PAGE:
“Our competitive advantage is not what our customers are seeking,” Conways says, “but it gives them the value they are seeking.”

Hidden advantages
The money that allows a business to offer customers many of those external advantages comes from its internal competitive advantages. These types of advantages are less obvious – all but invisible to customers – but nonetheless crucial if a company is to compete successfully. Strong internal advantages are the efficiencies that allow a business to serve its customers as well as it possibly can. They are directly responsible for increased profits, which can then be used to bolster more obvious competitive advantages like facility upgrades, events or service programs.

Much of the Yamaha symposium was dedicated to identifying, strengthening and promoting the internal efficiencies. Instructors broke their presentations into sections, including: finance, sales, customer relationship management, facilities and equipment, service and parts, human resources, marketing and F&I. They guided the group through a workshop on each, offering lessons and suggestions while at the same time seeking input and ideas from anyone who wished to share a best practice that could help everyone improve even further.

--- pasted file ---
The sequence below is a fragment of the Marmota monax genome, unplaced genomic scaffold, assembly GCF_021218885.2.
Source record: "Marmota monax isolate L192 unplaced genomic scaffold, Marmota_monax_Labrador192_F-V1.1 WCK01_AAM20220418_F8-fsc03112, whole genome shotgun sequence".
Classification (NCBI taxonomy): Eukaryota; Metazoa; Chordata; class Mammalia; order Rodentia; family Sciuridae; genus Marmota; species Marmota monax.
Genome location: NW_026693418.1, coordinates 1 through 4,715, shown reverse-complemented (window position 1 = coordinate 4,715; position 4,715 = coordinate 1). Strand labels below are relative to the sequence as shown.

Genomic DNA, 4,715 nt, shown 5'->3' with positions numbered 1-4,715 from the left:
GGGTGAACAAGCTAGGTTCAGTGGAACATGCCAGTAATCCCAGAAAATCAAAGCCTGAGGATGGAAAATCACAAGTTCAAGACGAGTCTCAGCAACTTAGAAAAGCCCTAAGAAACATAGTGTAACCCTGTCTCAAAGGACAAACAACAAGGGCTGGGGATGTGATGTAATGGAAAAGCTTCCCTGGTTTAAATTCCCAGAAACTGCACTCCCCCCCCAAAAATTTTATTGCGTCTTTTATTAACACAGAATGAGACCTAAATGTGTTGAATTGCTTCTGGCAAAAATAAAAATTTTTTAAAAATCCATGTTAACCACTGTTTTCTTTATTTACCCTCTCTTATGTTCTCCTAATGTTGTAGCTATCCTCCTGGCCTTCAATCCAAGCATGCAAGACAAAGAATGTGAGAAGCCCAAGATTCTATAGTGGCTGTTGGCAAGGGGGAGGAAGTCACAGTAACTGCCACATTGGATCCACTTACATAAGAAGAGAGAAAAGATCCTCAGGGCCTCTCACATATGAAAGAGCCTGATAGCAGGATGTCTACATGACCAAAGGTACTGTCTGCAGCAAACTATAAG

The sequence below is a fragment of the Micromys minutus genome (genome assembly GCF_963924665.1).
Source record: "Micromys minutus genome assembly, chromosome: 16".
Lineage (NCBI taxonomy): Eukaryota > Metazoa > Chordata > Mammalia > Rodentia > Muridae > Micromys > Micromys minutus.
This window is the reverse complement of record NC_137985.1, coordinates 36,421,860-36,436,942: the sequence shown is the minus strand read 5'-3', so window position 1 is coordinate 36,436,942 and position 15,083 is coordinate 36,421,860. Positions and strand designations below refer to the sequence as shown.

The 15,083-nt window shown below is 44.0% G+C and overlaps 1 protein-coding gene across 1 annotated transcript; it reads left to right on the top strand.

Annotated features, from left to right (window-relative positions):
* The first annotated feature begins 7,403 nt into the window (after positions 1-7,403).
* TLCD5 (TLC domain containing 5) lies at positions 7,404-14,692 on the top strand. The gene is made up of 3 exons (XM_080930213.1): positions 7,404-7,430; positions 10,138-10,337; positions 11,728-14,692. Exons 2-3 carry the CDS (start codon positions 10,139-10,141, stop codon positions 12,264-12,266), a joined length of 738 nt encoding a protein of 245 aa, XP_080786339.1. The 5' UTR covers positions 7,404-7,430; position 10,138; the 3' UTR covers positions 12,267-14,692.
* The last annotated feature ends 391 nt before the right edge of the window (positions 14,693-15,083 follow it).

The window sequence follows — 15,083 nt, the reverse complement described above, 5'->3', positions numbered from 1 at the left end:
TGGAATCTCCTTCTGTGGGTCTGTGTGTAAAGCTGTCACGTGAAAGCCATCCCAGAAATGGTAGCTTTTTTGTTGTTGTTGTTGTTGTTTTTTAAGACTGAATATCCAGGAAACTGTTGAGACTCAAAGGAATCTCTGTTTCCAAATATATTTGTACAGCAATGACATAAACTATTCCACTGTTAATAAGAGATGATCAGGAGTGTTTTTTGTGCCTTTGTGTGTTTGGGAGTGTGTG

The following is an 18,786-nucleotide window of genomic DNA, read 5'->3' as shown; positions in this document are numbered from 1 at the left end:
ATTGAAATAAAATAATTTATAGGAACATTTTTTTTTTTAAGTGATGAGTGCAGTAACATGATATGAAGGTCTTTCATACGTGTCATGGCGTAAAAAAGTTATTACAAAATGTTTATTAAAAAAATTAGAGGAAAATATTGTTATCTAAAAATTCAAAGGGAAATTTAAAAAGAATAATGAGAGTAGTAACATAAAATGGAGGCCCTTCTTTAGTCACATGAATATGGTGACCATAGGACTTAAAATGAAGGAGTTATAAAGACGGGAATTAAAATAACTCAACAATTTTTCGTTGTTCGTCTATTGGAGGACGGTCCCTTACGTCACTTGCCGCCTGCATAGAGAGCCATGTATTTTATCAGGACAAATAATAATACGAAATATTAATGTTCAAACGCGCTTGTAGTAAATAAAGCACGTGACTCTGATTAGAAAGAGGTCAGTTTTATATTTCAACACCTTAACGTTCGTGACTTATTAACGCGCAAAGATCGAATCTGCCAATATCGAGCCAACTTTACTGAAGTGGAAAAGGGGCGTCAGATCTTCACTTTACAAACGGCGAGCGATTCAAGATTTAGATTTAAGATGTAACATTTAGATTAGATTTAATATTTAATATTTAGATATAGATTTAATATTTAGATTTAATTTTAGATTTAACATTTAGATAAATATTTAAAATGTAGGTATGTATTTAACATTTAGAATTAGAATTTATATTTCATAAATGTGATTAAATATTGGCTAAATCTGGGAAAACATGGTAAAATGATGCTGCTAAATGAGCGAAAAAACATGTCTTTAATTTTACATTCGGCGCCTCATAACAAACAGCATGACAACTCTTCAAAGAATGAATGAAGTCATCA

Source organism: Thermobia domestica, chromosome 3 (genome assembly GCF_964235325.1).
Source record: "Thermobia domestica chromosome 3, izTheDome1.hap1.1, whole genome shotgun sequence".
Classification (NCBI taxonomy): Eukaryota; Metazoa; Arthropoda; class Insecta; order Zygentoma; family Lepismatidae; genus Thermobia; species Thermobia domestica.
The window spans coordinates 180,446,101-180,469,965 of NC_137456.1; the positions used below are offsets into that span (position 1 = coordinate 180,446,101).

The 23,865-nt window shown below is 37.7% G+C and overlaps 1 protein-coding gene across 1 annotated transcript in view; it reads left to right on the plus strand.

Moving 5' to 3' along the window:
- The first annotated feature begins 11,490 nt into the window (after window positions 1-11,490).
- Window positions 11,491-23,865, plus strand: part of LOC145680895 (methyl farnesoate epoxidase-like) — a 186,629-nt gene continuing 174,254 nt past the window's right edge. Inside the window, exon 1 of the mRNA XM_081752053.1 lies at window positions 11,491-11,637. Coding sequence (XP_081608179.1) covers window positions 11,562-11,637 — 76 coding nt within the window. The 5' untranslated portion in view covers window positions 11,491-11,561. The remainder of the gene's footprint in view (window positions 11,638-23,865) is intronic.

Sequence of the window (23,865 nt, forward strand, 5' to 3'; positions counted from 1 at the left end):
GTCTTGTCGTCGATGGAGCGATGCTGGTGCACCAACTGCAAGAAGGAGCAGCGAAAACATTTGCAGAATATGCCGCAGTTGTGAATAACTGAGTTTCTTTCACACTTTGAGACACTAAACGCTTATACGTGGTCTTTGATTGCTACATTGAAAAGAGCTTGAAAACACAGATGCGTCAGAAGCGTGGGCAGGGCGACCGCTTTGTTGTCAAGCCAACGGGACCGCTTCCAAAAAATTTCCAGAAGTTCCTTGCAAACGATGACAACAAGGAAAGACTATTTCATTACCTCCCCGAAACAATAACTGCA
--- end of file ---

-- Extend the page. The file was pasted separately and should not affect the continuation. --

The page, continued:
The importance of having a good business plan, accurate and timely financial reports and a well-motivated, well-trained sales staff — all of which are clear competitive advantages over businesses that don’t — was emphasized. So, too, was the importance of communicating advantages to the customer at every opportunity.

Salespeople were told to make sure every prospect knows what advantages their business has over the competition by the end of the sales interview. That means always making the time to learn what the competition is up to. (Competitors may be offering some of the same services and programs, but if they aren’t letting the customer know that, then the very act of communicating advantages is an advantage.) And each advantage a customer can list for a business helps tilt that person’s value equation a little more in its favor.

Letting people know
Hand in hand with ensuring employees tout competitive advantage is the necessity of doing so in all marketing efforts as well. Marketing expert Jay Conrad Levinson, author of the “Guerilla Marketing Series,” says: “Because of the enormous clutter in marketing messages, I’m tempted to suggest that you concentrate solely upon your competitive advantages and nothing else.”

Many businesses in the marine industry don’t do this. Look at the average advertisement in the local newspaper and, usually, featured right alongside a beautiful photo of a boat is – in big, bold type – a price. But, as Conway says, “You get beat up on price because you market price.”